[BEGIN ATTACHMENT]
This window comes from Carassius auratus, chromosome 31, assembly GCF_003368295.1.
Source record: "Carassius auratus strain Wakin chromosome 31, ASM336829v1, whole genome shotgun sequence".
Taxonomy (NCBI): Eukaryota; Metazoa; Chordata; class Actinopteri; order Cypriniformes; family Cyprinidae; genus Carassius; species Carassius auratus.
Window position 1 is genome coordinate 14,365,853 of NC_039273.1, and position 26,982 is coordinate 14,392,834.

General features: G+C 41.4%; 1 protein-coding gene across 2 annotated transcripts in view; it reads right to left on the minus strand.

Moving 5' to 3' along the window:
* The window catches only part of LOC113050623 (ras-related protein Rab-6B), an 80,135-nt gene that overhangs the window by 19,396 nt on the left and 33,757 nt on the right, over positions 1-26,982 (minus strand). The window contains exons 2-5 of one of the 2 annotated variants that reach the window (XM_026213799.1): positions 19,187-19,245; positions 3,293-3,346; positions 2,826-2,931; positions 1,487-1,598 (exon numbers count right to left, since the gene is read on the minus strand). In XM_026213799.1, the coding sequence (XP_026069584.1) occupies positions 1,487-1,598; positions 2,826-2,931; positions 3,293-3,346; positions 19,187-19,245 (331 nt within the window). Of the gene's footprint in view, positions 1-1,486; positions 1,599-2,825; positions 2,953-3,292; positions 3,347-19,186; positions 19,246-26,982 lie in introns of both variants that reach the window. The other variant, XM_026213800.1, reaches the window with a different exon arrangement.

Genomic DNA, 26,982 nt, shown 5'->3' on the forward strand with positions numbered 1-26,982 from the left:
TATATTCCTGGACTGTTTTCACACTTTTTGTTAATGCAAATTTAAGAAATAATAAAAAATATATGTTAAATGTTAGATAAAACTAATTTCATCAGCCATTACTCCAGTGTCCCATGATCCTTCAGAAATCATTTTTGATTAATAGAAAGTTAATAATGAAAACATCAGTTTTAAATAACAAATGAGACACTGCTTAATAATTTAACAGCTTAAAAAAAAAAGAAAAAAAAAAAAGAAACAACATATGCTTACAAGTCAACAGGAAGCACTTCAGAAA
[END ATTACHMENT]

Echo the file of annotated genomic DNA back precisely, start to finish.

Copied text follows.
This window comes from Carassius auratus, chromosome 31, assembly GCF_003368295.1.
Source record: "Carassius auratus strain Wakin chromosome 31, ASM336829v1, whole genome shotgun sequence".
Taxonomy (NCBI): Eukaryota; Metazoa; Chordata; class Actinopteri; order Cypriniformes; family Cyprinidae; genus Carassius; species Carassius auratus.
Window position 1 is genome coordinate 14,365,853 of NC_039273.1, and position 26,982 is coordinate 14,392,834.

General features: G+C 41.4%; 1 protein-coding gene across 2 annotated transcripts in view; it reads right to left on the minus strand.

Moving 5' to 3' along the window:
* The window catches only part of LOC113050623 (ras-related protein Rab-6B), an 80,135-nt gene that overhangs the window by 19,396 nt on the left and 33,757 nt on the right, over positions 1-26,982 (minus strand). The window contains exons 2-5 of one of the 2 annotated variants that reach the window (XM_026213799.1): positions 19,187-19,245; positions 3,293-3,346; positions 2,826-2,931; positions 1,487-1,598 (exon numbers count right to left, since the gene is read on the minus strand). In XM_026213799.1, the coding sequence (XP_026069584.1) occupies positions 1,487-1,598; positions 2,826-2,931; positions 3,293-3,346; positions 19,187-19,245 (331 nt within the window). Of the gene's footprint in view, positions 1-1,486; positions 1,599-2,825; positions 2,953-3,292; positions 3,347-19,186; positions 19,246-26,982 lie in introns of both variants that reach the window. The other variant, XM_026213800.1, reaches the window with a different exon arrangement.

Genomic DNA, 26,982 nt, shown 5'->3' on the forward strand with positions numbered 1-26,982 from the left:
TATATTCCTGGACTGTTTTCACACTTTTTGTTAATGCAAATTTAAGAAATAATAAAAAATATATGTTAAATGTTAGATAAAACTAATTTCATCAGCCATTACTCCAGTGTCCCATGATCCTTCAGAAATCATTTTTGATTAATAGAAAGTTAATAATGAAAACATCAGTTTTAAATAACAAATGAGACACTGCTTAATAATTTAACAGCTTAAAAAAAAAAGAAAAAAAAAAAAGAAACAACATATGCTTACAAGTCAACAGGAAGCACTTCAGAAA